Export To Central Europe: Guide To Doing Business in HUNGARY

When the former communist countries in Central and Eastern Europe joined the EU almost 15 years ago, many in Western Europe feared that the new entrants would have represented a burden on their taxpayers’ money; yet, the Eastern European countries kept growing, and still nowadays they represent an engine of growth for the whole of the EU.

In this article, we will talk about the five opportunities and the five risks of doing business in one of these countries: Hungary.

Budapest bridge


First opportunity: EU membership

The first opportunity in Hungary is being part of the EU. This country, as for the others in Central and Eastern Europe, is a great source of growth for the EU, with its growth averaging more than 3% during the past five years, well above the EU average. However, being part of the EU is also a source of opportunity for Hungary for two reasons.

The first one is that if you are planning to export to Hungary or you are planning to set up a manufacturing plant in Hungary you have access to the whole EU market. You do not have to set different standards for your products or services; this is a great advantage for such a small country as Hungary.

The second one is that Hungary receives a lot of money from the EU in EU-funding. Just in 2016 the country received 4.55 billion euros, roughly 5 billion US dollars. Just to give an idea of how much this money propels growth in Hungary, consider that it represents around 1.7% of Hungary’s GDP at purchasing power parity (PPP), but if we consider the GDP at official exchange rates, then this number grows to 3.7%. This represents a major engine for the growth of this country.

EU funding in Hungary

Source: European Commission

Second opportunity: attractive middle-income market

The second opportunity is the market: Hungary is a country of 10 million people with a GDP per capita at purchasing power parity of 30,000 US dollars. This means that we are talking about a medium-sized middle-income market where most of the B2C products can be sold. I am referring to the sales in FMCG, such as food products and personal care.

This country has been growing, as I wrote before, at more than 3% per year during the past five years, outpacing the EU.

Hungary GDP growth rate

Source: World Bank

Third opportunity: flexible but stable currency

The third opportunity is the currency. Hungary is a member of the EU, but it is not a euro member. This means that the country has some sort of flexibility in setting the value of its currency, which has nevertheless been quite steady during the past years; it has slightly depreciated towards the euro but we think that for a country like Hungary, that is seen as a manufacturing hub, such a controlled depreciation is good for the country as long as the depreciation is kept under control. Of course, if there was a huge devaluation, that would be detrimental for the country, but in the current way the country has some flexibility to play with the exchange rate, so on balance we think this is a pros.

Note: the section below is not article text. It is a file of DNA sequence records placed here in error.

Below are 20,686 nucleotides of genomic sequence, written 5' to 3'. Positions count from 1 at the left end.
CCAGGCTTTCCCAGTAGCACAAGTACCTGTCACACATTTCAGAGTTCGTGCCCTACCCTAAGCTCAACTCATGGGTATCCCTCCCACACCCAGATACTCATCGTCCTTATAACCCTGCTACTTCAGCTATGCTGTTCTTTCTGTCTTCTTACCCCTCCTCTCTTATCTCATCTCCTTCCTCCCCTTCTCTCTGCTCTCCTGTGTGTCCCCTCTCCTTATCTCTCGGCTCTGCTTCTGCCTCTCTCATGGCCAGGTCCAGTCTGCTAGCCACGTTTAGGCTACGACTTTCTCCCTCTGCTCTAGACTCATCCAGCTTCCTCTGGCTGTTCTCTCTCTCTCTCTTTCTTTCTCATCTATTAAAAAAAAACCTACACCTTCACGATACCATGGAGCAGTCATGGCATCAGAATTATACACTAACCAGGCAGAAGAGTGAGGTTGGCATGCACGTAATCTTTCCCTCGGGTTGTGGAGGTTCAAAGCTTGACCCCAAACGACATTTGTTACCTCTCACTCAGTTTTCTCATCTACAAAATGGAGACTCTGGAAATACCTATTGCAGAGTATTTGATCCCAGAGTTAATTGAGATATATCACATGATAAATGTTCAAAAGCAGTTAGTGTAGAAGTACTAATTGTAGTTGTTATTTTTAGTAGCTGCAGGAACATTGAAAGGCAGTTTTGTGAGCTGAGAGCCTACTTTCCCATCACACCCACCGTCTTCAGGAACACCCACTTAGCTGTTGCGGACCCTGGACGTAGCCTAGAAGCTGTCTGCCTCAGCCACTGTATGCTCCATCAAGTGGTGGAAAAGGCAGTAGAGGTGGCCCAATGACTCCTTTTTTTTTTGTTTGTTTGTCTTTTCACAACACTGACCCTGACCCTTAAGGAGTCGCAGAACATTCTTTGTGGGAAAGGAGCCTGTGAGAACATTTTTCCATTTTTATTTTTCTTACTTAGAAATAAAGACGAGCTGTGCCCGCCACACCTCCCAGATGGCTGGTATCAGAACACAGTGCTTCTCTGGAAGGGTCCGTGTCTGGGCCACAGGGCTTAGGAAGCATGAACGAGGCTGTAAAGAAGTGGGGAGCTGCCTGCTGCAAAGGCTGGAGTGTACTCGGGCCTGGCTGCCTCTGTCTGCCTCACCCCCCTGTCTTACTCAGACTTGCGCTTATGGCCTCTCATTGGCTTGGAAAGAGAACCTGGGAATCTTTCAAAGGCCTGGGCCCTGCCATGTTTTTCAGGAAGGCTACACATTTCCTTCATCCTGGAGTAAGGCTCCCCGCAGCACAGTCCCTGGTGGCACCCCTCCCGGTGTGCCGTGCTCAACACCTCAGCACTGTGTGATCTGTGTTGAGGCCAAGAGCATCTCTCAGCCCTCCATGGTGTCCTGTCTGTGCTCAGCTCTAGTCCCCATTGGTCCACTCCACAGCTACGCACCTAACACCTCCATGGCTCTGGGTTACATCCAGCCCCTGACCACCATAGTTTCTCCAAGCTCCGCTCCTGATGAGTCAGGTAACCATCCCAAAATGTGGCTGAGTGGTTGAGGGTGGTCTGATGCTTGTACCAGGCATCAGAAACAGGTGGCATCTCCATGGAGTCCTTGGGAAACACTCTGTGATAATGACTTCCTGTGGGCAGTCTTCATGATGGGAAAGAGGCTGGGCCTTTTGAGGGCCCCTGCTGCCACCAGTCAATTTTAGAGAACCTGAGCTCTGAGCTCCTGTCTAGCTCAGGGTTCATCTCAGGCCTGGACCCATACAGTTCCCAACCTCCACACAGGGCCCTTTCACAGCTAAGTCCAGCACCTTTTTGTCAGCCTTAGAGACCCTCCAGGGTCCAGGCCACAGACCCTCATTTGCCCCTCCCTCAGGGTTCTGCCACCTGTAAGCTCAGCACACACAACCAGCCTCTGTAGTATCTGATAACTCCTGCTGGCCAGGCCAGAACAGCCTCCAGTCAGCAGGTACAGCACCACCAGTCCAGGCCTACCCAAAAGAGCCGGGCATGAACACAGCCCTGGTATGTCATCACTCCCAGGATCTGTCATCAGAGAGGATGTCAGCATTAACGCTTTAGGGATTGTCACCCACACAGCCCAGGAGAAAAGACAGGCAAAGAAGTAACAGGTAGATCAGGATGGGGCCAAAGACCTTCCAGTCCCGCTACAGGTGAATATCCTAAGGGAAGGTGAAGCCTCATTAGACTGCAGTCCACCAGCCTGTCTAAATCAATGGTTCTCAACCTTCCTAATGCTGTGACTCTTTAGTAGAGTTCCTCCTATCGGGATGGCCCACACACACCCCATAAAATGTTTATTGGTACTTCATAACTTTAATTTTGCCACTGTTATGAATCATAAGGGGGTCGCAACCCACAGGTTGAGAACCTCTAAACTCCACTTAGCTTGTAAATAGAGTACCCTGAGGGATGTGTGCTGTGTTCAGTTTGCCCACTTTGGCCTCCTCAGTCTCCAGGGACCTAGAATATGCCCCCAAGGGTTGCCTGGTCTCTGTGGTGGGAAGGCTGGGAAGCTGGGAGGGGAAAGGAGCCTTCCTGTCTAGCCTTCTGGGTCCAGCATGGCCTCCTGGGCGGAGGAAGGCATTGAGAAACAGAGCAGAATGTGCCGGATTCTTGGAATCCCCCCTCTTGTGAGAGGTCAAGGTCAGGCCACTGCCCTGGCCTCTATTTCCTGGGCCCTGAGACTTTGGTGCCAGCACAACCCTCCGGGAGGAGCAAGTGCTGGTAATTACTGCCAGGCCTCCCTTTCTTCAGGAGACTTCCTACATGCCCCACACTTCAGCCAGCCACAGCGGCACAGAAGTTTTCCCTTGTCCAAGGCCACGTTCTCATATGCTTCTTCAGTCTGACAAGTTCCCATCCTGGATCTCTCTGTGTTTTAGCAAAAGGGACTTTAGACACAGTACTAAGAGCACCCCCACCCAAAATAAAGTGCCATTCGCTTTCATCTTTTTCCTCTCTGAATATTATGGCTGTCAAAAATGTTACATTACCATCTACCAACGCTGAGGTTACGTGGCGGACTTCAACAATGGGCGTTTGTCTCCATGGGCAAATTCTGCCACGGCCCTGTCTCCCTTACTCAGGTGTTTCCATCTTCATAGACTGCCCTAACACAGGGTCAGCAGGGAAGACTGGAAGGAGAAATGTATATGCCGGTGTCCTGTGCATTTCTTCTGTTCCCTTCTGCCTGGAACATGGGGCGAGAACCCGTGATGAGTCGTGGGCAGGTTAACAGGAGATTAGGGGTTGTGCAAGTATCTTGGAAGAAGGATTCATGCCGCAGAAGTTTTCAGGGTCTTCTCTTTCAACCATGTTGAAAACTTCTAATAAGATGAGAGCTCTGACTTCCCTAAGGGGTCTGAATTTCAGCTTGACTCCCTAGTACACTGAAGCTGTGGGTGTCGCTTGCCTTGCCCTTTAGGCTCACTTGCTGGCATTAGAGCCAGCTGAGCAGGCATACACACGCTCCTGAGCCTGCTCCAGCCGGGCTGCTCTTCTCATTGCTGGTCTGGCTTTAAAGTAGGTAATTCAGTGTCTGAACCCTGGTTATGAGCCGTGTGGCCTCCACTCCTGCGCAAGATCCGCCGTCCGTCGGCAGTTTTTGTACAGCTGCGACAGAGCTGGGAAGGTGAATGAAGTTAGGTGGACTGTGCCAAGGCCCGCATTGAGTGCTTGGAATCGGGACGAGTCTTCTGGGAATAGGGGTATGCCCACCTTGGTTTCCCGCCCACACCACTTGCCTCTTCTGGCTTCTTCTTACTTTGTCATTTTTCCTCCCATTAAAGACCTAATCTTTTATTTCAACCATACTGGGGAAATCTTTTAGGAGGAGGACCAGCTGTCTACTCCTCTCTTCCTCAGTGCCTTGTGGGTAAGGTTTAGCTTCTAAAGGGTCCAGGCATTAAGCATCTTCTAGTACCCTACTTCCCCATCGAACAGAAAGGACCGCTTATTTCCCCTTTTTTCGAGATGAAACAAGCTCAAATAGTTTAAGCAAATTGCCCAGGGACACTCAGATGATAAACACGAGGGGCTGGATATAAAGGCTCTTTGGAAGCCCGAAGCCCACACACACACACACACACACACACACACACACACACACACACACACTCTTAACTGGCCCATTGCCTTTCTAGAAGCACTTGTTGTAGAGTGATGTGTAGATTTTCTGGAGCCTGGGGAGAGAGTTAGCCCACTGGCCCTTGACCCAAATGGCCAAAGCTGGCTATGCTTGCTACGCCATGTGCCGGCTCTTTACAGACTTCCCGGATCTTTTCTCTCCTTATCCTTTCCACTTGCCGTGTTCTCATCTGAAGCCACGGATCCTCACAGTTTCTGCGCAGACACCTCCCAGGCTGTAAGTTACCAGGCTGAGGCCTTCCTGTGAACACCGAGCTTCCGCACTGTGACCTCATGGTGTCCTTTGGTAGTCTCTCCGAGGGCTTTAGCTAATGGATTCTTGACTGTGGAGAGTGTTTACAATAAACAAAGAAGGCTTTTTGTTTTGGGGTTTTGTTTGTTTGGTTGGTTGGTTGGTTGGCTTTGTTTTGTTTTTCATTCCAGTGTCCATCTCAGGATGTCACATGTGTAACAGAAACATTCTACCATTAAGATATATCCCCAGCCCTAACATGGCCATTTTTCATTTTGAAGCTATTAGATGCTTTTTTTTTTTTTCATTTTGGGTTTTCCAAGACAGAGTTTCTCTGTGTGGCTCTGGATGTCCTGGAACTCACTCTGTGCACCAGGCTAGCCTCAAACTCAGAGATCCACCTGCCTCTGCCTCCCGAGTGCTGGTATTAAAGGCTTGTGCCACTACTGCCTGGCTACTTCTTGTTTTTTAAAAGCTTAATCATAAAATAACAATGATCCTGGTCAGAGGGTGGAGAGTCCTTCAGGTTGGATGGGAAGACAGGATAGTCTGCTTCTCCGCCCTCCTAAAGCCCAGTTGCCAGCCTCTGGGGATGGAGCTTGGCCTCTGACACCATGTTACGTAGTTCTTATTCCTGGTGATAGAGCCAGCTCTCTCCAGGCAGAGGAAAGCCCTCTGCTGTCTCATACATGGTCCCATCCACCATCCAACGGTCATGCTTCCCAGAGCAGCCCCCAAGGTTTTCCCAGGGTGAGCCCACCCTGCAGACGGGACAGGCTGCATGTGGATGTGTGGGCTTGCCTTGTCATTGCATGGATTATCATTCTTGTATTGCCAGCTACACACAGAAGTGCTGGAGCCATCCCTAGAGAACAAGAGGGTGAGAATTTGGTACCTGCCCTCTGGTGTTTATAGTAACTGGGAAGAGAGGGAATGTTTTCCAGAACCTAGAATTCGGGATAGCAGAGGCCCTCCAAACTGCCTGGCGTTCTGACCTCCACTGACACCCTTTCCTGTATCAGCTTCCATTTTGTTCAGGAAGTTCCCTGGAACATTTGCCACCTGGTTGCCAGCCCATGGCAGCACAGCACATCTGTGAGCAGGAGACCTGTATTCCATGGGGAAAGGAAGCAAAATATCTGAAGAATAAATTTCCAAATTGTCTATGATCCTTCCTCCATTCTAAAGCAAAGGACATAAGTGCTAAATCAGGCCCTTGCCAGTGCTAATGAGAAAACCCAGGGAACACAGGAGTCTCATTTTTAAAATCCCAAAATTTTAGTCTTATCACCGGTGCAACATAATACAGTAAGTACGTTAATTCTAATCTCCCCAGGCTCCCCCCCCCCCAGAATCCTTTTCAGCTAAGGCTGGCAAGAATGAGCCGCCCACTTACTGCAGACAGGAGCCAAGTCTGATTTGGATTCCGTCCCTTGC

Hungary currency exchange rate

Source: xe.com

Of course, if there was a huge devaluation, that would be detrimental for the country, but in the current way the country has some flexibility to play with the exchange rate, so on balance we think this is a pros.

Hungary exports

Source: Trading Economics

Fourth opportunity: good infrastructure

The fourth reason is the quality of the infrastructure. I was personally in Hungary a couple of years ago, I traveled there by car and I can tell you, the average quality of the roads even in the province is good; especially in the capital city Budapest there is a great airport, and a large subway network. Overall, the infrastructure in Budapest is good, as per the overall quality in the country.

Budapest metro station

Fifth opportunity: business-friendly tax system

The fifth opportunity in Hungary is its tax environment as an investment hub. The country has the lowest corporate income tax in the EU at 9%. The tax on employees is flat so you will have a 15% personal income tax.

This can be an incentive to attract people to work in Hungary and to reduce the tax burden on employers.

Hungary corporate income tax

Source: OECD


First risk: dependency on EU-funding

The risks of doing business in Hungary are all drawbacks of the opportunities.